The Angels and Us

The Angels and Us

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From the Back Cover

Mortimer Adler has always been ahead of his time. In 1982, before the current revival of interest in angels, Dr. Adler published “The Angels and Us”, an engaging look at the various images and hierarchies of angels (including guardian angels). Dr. Adler, the bestselling author of “Ten Philosophical Mistakes”, “Aristotle for Everybody”, and “The Great Ideas”, speculates on the existence of angels; why Jews, Christians, and Muslims believe in angels, and the ways angels have been viewed as objects of religious belief and philosophical thought. This is a wonderfully enlightening work on the affinities between angels and human beings.

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Mortimer Adler has always been ahead of his time. In 1982, before the current revival of interest in angels, Dr. Adler published “The Angels and Us”, an engaging look at the various images and hierarchies of angels (including guardian angels). Dr. Adler, the bestselling author of “Ten Philosophical Mistakes”, “Aristotle for Everybody”, and “The Great Ideas”, speculates on the existence of angels; why Jews, Christians, and Muslims believe in angels, and the ways angels have been viewed as objects of religious belief and philosophical thought. This is a wonderfully enlightening work on the affinities between angels and human beings.

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An Amazon Review by

By Lindsay on March 13, 2002

Format: Paperback

Mortimer Adler was one of the most prolific and outstanding twentieth century realist philosophers of the Aristotelian school. He wrote on subjects as diverse as the existence of God, the idea of freedom, the nature of man, capitalism, war and peace, poverty, education, language, and the nature of philosophy itself.
In this book he speculates on the existence and nature of angels; beings he defines as minds without bodies. Knowing that his peers consider such a topic quaint at best, Ader nonetheless gives serious thought to the idea of angels. He realizes that for most scoffers the question never rises much above the level of how many angels can dance on the head of a pin? Yet there is a great deal more to be gained from this inquiry than mere mental exercise. The answers one gives to the possibility and nature of angels has ramifications on one’s understanding of the relationship of the mind to the brain, the immortality of the soul, even the nature-nurture debate over human behavior.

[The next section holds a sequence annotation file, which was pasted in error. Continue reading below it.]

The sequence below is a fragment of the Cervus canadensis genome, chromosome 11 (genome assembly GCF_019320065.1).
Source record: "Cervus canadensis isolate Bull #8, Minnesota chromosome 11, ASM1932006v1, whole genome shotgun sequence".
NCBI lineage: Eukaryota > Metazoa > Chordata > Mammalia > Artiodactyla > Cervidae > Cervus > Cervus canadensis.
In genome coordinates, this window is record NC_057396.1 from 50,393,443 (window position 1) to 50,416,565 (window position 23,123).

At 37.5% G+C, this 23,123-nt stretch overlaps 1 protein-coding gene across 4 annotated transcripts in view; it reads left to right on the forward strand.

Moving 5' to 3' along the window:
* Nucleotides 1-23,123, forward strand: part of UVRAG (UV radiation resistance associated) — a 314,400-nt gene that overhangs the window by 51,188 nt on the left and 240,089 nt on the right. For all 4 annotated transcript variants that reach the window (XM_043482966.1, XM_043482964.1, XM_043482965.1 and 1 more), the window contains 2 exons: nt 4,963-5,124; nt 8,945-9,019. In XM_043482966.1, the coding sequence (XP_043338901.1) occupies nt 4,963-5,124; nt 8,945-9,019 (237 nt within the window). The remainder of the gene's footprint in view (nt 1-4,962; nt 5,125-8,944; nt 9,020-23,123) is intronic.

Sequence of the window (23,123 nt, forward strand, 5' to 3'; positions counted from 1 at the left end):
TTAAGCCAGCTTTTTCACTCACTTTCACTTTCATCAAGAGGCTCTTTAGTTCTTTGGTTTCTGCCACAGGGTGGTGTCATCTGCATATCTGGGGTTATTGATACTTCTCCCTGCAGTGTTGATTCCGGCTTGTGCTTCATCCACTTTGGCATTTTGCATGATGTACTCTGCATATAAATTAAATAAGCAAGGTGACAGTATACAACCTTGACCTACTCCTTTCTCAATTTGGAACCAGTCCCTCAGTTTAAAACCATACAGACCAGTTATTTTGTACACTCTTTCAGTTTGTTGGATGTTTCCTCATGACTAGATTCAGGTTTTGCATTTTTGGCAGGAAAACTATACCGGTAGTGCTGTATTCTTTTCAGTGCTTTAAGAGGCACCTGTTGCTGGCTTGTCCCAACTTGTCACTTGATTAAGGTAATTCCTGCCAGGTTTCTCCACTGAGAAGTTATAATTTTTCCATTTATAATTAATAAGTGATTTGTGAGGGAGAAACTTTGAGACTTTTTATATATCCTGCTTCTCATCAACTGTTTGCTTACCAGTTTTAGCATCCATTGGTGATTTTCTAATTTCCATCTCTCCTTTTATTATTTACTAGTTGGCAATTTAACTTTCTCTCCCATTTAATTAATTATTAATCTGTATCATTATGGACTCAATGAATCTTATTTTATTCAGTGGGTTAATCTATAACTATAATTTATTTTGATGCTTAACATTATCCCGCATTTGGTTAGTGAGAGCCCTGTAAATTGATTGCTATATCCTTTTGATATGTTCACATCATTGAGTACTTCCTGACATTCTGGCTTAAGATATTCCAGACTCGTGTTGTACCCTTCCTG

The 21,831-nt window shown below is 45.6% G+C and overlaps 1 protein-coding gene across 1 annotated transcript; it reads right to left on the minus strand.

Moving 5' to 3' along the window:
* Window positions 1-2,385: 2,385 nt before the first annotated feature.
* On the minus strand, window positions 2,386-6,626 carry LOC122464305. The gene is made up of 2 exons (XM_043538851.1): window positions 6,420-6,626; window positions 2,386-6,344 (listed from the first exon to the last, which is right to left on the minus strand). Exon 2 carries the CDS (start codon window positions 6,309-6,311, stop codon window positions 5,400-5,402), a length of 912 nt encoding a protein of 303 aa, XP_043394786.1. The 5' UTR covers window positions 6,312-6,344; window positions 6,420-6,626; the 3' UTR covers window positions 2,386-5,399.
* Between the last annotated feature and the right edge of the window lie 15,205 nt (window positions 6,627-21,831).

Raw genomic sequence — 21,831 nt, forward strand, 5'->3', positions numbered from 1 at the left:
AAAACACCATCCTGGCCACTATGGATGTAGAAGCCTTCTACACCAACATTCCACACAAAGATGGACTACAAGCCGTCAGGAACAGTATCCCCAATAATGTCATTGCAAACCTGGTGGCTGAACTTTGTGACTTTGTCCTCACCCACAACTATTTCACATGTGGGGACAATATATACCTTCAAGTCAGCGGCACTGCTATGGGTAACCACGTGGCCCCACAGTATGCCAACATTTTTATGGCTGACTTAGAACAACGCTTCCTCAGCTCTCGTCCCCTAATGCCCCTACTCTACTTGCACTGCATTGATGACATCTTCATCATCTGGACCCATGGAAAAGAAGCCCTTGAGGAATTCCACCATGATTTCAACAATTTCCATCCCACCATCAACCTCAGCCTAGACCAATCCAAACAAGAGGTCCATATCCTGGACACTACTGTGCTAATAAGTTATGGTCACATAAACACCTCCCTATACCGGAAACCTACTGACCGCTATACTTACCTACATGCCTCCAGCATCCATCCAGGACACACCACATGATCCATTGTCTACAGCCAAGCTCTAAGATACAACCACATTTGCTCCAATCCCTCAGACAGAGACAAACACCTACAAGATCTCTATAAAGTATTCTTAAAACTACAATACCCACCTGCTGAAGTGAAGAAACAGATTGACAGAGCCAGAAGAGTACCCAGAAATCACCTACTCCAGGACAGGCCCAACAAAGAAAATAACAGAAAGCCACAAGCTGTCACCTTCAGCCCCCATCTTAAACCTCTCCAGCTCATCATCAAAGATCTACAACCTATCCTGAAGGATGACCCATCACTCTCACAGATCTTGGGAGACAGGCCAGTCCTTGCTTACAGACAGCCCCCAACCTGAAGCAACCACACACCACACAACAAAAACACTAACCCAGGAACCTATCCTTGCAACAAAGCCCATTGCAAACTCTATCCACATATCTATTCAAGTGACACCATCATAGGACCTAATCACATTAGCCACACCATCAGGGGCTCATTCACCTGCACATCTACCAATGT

Adler admits that the actual existence of angels cannot be rationally demonstrated in the same manner as God’s existence since angels are not logically necessary beings. But given philosophical evidence for the existence of God the theological possibility of angels becomes tenable. If God exists He could create such beings as angels.
Christians, Jews and Muslims claim revelation affirms their existence. In the Great Chain of Being, that moves from inanimate to animate objects, from the universe of the purely physical to that of the purely spiritual, their existence seems fitting. Adler deals with angels as objects of religious belief (i.e. the reason God might have created angels, the hierarchy or ‘choir’ of angels, the mission of angels, fallen angels, etc.) and as objects of philosophical thought (i.e. materialist arguments against spiritual realities, the plurality of angelic species, their relationship to space and time, how they love, how they communicate). Finally Adler deals with angelic fallacies implicit in modern thought (for example the two extremes of the Platonic and materialist concept of man).
Overall this book makes an illuminating and intelligent read. Its major drawback is the same as with most of Adler’s books — his dry style of writing. I suspect he wants explanation and argument to convince not finesse or style. In this he follows the lead of Aristotle and Aquinas. This makes for a clear and seemingly dispassionate presentation but also a somewhat dull read. For those with an interest in the idea of angels this book illuminates with reason a topic where warm feelings and fuzzy thinking generally prevail.
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